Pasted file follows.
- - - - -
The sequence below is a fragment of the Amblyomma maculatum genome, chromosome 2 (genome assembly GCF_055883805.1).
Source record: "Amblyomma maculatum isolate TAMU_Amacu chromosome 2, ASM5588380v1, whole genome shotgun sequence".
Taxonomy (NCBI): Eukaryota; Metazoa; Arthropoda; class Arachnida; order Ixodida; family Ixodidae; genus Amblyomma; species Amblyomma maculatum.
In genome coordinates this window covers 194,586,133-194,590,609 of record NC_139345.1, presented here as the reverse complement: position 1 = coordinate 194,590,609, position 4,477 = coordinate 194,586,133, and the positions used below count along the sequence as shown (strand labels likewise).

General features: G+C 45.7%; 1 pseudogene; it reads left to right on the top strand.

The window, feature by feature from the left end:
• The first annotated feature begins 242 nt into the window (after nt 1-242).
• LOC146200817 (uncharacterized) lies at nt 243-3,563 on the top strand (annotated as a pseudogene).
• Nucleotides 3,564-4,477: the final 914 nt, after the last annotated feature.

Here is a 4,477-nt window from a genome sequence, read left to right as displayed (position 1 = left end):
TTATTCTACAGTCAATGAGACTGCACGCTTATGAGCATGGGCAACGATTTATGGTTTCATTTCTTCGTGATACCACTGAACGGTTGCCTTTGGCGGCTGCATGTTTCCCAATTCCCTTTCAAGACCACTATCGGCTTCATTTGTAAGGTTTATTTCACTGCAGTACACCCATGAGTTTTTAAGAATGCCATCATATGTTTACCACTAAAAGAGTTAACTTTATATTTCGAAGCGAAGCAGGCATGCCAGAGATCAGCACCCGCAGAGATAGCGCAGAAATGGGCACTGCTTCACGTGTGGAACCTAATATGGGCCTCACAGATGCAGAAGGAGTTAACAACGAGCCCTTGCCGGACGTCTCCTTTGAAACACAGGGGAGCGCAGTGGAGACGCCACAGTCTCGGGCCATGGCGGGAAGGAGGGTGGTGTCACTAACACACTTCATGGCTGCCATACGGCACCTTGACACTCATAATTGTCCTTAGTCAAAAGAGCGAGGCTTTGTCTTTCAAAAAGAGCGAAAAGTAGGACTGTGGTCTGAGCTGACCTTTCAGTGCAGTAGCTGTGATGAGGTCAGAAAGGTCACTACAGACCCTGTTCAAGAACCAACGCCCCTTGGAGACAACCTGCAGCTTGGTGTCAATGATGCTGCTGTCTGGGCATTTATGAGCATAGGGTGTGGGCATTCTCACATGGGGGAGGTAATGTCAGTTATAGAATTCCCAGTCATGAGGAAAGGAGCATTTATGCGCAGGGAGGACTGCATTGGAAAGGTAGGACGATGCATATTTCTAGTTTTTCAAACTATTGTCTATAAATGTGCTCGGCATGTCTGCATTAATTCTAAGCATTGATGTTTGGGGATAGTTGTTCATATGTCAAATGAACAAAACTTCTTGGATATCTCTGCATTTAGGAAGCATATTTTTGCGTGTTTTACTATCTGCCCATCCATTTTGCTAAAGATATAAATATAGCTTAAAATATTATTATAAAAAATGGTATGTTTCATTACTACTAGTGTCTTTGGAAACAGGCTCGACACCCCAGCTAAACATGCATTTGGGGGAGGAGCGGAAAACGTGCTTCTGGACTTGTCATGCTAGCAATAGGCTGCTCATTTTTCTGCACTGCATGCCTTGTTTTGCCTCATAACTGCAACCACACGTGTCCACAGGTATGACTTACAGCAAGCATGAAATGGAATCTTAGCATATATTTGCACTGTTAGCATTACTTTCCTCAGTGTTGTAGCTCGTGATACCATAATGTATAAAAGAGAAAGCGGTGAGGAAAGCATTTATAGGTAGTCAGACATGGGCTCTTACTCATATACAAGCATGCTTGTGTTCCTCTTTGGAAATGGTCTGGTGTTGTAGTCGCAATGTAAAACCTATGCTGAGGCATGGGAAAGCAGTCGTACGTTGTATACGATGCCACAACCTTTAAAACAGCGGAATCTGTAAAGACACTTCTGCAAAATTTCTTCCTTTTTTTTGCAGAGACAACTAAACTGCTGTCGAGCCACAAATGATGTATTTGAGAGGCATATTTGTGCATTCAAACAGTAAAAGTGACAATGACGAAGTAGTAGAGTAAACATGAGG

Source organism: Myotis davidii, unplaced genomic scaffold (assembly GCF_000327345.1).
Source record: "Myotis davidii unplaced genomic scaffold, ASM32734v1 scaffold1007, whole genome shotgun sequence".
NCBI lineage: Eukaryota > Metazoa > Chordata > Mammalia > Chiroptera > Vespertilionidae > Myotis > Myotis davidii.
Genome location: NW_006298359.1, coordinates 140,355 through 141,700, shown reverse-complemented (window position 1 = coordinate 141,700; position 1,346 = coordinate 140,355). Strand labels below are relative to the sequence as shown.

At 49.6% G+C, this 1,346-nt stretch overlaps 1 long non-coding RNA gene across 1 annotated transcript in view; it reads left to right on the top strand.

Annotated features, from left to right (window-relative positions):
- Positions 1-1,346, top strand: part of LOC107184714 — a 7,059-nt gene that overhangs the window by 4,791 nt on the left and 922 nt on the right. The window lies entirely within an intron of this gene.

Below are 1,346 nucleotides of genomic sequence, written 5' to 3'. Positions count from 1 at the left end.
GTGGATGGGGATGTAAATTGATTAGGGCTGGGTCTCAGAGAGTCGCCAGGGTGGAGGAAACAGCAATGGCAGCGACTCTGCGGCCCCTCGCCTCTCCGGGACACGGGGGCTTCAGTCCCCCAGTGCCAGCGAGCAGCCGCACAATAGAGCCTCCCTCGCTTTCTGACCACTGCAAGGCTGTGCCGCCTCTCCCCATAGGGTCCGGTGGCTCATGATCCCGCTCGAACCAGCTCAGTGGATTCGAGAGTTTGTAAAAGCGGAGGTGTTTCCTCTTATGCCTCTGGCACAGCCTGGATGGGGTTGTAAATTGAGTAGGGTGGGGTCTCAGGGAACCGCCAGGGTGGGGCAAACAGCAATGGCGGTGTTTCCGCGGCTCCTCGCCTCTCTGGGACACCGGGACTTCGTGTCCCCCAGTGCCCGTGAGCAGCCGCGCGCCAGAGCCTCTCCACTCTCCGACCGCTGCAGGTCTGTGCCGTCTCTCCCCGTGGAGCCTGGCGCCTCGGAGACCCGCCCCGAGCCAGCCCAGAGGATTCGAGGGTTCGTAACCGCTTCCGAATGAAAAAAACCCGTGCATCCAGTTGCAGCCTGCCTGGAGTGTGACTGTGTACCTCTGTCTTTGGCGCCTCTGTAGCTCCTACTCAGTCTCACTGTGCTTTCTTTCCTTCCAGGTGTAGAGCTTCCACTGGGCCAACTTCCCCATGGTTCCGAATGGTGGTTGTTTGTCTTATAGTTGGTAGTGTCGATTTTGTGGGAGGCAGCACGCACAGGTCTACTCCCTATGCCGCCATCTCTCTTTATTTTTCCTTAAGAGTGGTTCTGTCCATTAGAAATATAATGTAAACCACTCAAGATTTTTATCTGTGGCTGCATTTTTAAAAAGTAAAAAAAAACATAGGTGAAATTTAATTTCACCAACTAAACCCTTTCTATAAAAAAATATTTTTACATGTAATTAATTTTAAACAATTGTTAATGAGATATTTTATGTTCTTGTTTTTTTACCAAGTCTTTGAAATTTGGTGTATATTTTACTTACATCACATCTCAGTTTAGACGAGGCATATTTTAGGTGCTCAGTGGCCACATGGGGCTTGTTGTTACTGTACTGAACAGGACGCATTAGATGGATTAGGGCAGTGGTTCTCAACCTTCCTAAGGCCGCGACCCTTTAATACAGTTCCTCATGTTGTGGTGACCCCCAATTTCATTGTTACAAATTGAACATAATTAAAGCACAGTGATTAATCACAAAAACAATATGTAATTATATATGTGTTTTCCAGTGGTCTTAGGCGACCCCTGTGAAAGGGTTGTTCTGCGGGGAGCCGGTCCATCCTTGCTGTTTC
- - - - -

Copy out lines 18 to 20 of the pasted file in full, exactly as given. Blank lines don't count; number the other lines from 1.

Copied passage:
- Positions 1-1,346, top strand: part of LOC107184714 — a 7,059-nt gene that overhangs the window by 4,791 nt on the left and 922 nt on the right. The window lies entirely within an intron of this gene.

Below are 1,346 nucleotides of genomic sequence, written 5' to 3'. Positions count from 1 at the left end.
GTGGATGGGGATGTAAATTGATTAGGGCTGGGTCTCAGAGAGTCGCCAGGGTGGAGGAAACAGCAATGGCAGCGACTCTGCGGCCCCTCGCCTCTCCGGGACACGGGGGCTTCAGTCCCCCAGTGCCAGCGAGCAGCCGCACAATAGAGCCTCCCTCGCTTTCTGACCACTGCAAGGCTGTGCCGCCTCTCCCCATAGGGTCCGGTGGCTCATGATCCCGCTCGAACCAGCTCAGTGGATTCGAGAGTTTGTAAAAGCGGAGGTGTTTCCTCTTATGCCTCTGGCACAGCCTGGATGGGGTTGTAAATTGAGTAGGGTGGGGTCTCAGGGAACCGCCAGGGTGGGGCAAACAGCAATGGCGGTGTTTCCGCGGCTCCTCGCCTCTCTGGGACACCGGGACTTCGTGTCCCCCAGTGCCCGTGAGCAGCCGCGCGCCAGAGCCTCTCCACTCTCCGACCGCTGCAGGTCTGTGCCGTCTCTCCCCGTGGAGCCTGGCGCCTCGGAGACCCGCCCCGAGCCAGCCCAGAGGATTCGAGGGTTCGTAACCGCTTCCGAATGAAAAAAACCCGTGCATCCAGTTGCAGCCTGCCTGGAGTGTGACTGTGTACCTCTGTCTTTGGCGCCTCTGTAGCTCCTACTCAGTCTCACTGTGCTTTCTTTCCTTCCAGGTGTAGAGCTTCCACTGGGCCAACTTCCCCATGGTTCCGAATGGTGGTTGTTTGTCTTATAGTTGGTAGTGTCGATTTTGTGGGAGGCAGCACGCACAGGTCTACTCCCTATGCCGCCATCTCTCTTTATTTTTCCTTAAGAGTGGTTCTGTCCATTAGAAATATAATGTAAACCACTCAAGATTTTTATCTGTGGCTGCATTTTTAAAAAGTAAAAAAAAACATAGGTGAAATTTAATTTCACCAACTAAACCCTTTCTATAAAAAAATATTTTTACATGTAATTAATTTTAAACAATTGTTAATGAGATATTTTATGTTCTTGTTTTTTTACCAAGTCTTTGAAATTTGGTGTATATTTTACTTACATCACATCTCAGTTTAGACGAGGCATATTTTAGGTGCTCAGTGGCCACATGGGGCTTGTTGTTACTGTACTGAACAGGACGCATTAGATGGATTAGGGCAGTGGTTCTCAACCTTCCTAAGGCCGCGACCCTTTAATACAGTTCCTCATGTTGTGGTGACCCCCAATTTCATTGTTACAAATTGAACATAATTAAAGCACAGTGATTAATCACAAAAACAATATGTAATTATATATGTGTTTTCCAGTGGTCTTAGGCGACCCCTGTGAAAGGGTTGTTCTGCGGGGAGCCGGTCCATCCTTGCTGTTTC